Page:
Bauhaus
Bauhaus was a school in Germany that combined crafts and the fine arts, and was famous for the approach to design that it publicized and taught. It operated from 1919 to 1933. The Bauhaus school was founded by Walter Gropius in Weimar. In spite of its name, and the fact that its founder was an architect, the Bauhaus did not have an architecture department during the first years of its existence. Nonetheless it was founded with the idea of creating a 'total' work of art in which all arts, including architecture would eventually be brought together. The Bauhaus style became one of the most influential currents in Modernist architecture and modern design. The Bauhaus had a profound influence upon subsequent developments in art, architecture, graphic design, interior design, industrial design, and typography.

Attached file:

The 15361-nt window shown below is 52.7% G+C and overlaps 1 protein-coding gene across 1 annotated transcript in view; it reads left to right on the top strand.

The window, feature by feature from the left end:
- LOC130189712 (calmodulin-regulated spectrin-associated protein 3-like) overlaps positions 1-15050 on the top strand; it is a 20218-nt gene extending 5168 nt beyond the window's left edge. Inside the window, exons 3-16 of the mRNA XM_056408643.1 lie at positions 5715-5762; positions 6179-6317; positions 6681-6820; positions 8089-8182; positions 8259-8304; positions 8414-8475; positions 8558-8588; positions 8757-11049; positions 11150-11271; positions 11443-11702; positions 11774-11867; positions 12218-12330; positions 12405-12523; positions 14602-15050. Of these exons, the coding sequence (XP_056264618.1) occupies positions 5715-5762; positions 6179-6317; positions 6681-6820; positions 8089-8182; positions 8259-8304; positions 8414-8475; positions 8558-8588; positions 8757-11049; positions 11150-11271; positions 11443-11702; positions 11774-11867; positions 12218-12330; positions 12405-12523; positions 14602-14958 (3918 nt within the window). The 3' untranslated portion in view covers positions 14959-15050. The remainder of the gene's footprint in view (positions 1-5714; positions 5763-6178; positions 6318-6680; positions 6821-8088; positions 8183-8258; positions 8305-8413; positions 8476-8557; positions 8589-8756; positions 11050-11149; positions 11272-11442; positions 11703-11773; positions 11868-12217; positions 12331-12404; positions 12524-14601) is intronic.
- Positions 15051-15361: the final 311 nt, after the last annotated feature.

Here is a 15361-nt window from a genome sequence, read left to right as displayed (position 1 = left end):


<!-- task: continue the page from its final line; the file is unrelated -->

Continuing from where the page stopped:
In 1924, the Bauhaus school moved to Dessau, where Gropius designed the iconic building which would house the school's many facilities. Gropius's design for the Dessau facilities was a return to the futuristic Gropius of 1914 that had more in common with the International style lines of the Fagus Factory than the stripped down Neo-classical of the Werkbund pavilion or the Sommerfield House.

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    an icon of 20th century functionalist architecture
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